submarine, were announced today.
The loss of life is fixed at 124 men,
who are missing from the Russell.
The Russell was sunk by mines in the
Mediterranean.
The German submarine was sent
down off the east coast, the British
patrol boat was destroyed and the
trawler captured by German boats on"
the Doggerbank.
Rear-Admiral Frement, Captain Wil-
liam Bowden Smith, 24 other officers
and 676 men were saved when the Rus-
sell went down. About 18 men were
captured by the British when the
German submarine was sunk.
POSTPONE OHIO CLUB DANCE
Date Changed to )onday, May 29;
Taickets on Sale Now
The Ohio club dance, which was to
have been held next Tuesday, May 2,
has been postponed till May 29. In-
asmuch as this date precedes Decora-
tion Day, at which time there will be
no school, the committee in charge
expects a large number to be on hand.
Tickets already sold will be good
fo that date and those wishing tick-
ets ,an get them from C. R. Bloomer,
'17E. Fi cher's banjorime-saxophone
orchestra will provide the music.
GR ) 1 RAPIDS CL B TO TAKE
HIKE TO YPSI THIS AFTERNOON
A hike to Ypsi and perh'ns to points
farther est will be the undertaking
of the Grand Rapids club this after-
noon. The hike will start after a
regular buKness meeting of the club
at the Union at 1:00 o'clock.
Ralph C.-nger, '13, president of the
Michigami P lumni association of Grand
Rapidse - l. address the meeting to
expl in the connection between the
lja ii association of .Grand Rapids
and the Granl Rapids club of the

positive changes in the lineup for to-
day's bame with Case. with the pos-
sibiltiy of a third.
Anderson will start the game at
third, with Caswell moved over to
first, while the uncertainty lies behind
the bat. "Morrie" Dunne is tempor-
arily handicapped by a bad ankle, and
if he is not in shape to open today's
fray against the Clevelanders, "Rum-
ine backstop.
The coach stated last night that
Andrus would start today's contest if
he exhibited anything that even re-
motely resembled control when he
warmed up. Andrus has been wild,
but if he displays any certainty in his
(Continued on Page Six)
Report Air Raids
On Western Front
1trench Squadron Drops 18 Bombs on
La Mardie Stailon In
the Woevre
Paris, April 28.-Numerous air raids
along the western front in which Ger-
man planes, including a Fokker, were
brought down, were reported by the
war office today.
A French squadron dropped 18
bombs on La Marche station in the
Woe" re. One German plane attacked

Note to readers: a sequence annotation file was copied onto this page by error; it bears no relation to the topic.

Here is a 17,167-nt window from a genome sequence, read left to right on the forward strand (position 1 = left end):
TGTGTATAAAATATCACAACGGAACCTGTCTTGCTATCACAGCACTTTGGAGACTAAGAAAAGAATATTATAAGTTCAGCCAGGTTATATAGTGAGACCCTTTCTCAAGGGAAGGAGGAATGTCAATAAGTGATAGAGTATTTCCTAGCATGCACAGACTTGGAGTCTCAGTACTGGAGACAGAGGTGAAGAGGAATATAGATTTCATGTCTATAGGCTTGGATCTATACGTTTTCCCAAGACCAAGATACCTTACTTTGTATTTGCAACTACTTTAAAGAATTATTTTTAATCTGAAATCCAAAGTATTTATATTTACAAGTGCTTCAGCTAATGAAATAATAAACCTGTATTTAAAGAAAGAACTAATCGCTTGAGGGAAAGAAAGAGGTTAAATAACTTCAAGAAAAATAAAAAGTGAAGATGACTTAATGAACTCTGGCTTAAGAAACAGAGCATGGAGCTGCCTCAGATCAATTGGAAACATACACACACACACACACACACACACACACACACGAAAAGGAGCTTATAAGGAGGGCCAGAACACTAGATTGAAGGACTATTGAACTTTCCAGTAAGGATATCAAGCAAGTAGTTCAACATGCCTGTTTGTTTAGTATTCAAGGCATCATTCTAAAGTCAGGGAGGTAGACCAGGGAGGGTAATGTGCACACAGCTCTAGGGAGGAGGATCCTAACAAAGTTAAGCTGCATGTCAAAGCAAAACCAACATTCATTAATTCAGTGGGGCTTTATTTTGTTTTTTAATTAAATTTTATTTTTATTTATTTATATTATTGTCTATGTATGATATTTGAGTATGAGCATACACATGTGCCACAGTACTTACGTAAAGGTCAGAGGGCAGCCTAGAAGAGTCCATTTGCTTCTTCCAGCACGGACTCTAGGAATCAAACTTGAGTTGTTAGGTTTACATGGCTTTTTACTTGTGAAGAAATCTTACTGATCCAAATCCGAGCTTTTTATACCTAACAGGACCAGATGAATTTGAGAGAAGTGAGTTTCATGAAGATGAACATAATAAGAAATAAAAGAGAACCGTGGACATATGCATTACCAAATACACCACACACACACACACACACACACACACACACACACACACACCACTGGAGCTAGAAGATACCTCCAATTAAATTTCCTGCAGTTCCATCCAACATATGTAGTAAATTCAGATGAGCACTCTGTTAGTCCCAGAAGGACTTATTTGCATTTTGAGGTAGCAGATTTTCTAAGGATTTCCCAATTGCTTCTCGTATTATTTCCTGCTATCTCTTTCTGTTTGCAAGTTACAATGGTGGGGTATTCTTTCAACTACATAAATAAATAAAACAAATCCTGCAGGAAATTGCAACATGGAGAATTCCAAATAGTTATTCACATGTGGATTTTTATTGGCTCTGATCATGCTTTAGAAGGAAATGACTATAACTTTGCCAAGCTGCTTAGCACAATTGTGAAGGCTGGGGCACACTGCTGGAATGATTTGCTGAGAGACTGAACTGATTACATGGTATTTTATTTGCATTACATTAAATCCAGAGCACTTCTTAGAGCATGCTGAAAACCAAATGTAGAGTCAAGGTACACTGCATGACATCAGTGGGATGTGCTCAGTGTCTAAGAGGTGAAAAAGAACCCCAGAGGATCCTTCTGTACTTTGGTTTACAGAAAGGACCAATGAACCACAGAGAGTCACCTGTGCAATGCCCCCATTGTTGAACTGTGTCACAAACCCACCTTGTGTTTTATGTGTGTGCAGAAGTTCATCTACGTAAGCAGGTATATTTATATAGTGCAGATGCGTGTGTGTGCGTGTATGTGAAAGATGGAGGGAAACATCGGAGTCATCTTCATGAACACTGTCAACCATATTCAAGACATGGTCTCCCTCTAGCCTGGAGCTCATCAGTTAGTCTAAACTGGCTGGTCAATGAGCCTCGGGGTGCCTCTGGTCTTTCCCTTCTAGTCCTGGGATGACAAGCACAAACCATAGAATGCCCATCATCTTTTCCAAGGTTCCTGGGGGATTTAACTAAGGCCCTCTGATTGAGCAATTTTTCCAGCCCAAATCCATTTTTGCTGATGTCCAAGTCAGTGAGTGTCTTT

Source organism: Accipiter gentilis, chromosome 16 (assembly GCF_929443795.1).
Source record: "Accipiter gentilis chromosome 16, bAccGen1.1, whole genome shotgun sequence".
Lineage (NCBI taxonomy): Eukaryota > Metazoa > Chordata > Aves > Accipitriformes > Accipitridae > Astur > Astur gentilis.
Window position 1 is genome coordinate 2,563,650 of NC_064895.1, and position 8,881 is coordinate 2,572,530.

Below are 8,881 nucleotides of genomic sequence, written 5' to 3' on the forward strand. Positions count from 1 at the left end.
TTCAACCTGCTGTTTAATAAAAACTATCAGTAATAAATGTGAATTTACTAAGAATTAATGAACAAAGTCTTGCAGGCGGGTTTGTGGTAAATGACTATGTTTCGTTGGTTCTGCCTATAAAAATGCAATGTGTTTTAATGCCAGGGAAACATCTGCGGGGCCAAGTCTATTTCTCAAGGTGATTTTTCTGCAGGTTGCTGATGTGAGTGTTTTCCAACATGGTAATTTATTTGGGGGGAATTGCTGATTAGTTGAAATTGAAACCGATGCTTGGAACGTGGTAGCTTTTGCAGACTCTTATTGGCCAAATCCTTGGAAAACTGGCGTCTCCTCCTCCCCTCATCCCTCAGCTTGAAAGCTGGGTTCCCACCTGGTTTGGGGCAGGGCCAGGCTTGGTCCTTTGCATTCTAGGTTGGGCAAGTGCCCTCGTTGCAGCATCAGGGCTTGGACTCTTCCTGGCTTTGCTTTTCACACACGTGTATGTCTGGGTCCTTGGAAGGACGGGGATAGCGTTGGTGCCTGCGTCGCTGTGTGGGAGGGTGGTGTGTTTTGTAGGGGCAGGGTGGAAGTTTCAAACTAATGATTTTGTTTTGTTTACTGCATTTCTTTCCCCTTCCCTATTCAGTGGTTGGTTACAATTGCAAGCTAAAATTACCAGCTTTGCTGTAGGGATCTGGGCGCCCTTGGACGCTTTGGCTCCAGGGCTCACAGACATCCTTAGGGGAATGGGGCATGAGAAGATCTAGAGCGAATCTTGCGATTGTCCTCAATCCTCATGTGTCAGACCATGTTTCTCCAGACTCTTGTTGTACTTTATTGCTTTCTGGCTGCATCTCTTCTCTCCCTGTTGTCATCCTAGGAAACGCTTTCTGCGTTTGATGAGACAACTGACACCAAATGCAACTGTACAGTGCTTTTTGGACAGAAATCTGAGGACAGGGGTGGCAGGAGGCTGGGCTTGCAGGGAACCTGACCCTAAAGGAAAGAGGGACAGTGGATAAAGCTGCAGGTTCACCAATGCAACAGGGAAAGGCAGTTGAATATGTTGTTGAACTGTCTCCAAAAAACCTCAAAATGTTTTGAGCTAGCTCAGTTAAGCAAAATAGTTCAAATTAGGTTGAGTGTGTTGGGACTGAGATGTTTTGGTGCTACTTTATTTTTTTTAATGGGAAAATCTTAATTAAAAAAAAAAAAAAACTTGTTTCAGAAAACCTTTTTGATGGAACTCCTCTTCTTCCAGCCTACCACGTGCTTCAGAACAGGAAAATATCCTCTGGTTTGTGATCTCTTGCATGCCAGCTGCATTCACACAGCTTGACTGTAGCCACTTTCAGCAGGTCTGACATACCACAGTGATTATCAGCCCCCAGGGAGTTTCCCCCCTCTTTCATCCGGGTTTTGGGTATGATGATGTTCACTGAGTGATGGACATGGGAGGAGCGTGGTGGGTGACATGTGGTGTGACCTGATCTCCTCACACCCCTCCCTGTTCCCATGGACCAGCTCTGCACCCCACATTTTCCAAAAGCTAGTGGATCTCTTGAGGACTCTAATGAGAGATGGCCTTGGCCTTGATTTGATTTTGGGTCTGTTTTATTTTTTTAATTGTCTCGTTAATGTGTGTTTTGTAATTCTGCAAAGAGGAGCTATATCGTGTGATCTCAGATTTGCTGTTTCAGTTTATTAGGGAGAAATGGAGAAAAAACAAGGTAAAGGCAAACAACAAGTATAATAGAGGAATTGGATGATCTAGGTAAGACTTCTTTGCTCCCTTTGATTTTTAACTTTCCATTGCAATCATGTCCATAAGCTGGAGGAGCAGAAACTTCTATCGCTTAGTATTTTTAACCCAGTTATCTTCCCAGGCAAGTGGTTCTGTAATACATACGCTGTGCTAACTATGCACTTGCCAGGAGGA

by the 'rench dropped near Douau-
mont, badly damaged, and another fell
near Mont Sauton. A French aviator
while piloting a Nieuport monoplane
defeated a Fokker, which fell behind
the German lines.
The Germans dropped shells at in-
frc ~uent intervals during the night in
the region of Avocourt-Esnes and
Froncey. A dispatch from Marseilles
reports the arrival there of a further
contingent of Russian troops, the
number of which is not given.
BAND IN NEW UNIFORMS TODAY
Varsity )fiis s to Wear Khaiki
Suits at tane
"We'll show the Brown and White
what real music sounds like," says
Captain Wilson, director of the Var--
sity band, and the musicians vouch
that "Cap's" reputation for veracity
will be upheld.
The khaiki-clad band men will line
up in front of University hall at 2:15
this afternooi, ready to regale the
fans on Ferry Field with an entirely
new repertoire.
All bandmen who have not received
their khaiki uniforms may" obtain
them at Hill auditorium between 10:00
and 12:00 this morning. All blue
overcoats must be turned in at this
tin e.
'i'TIilISH TROOPS ANNIHILATE
FOUR BRITISh SQUADRONS
Berlin, April 2*.-Tu'rish troops
annihilated four British cavalry squad-
ro'i, about 800 men, in a battle April
23, near Quatia, about 25 miles east
of the Suez canal. This information

Russian Choir
Scores Success
All Numbers Unaccompanied, Which
Added to Effectiveness
of Voices
Hill auditorium was filled to its ca-
pacity last night when the Russian
Cathedral Choir of New York City, in
their striking vestments of red and
black, gave what was considered one
of the best exhibitions of perfect en-
semble singing ever heard in this
city.
The choir, which consists of 21 boys
and eight adults, and is considered
by critics to rank second only to the
Cathedral Choir of Moscow, is con-
ducted by Ivan T. Gorokhoff.
All of the numbers were unaccom-
panied, which fact added much to the
effectiveness of the perfectly blended
voices and the delicate shadings
brought out under the baton of the
able director. The pianissimo work
of the choir was most extraordinary
and the perfect phrasing and enuncia-
tion left nothing whatever to be de-
sired.
The entire program was made up of
Russian ecclesiastical music, which is
considered the finest sacred music in
the world, being characterized by
splendid part writing and well blend-
ed harmonies.
At the end of the program they sang
"America," which was followed by the
Russian National Anthem.
This choir is appearing only in uni-
versity cities and will be heard in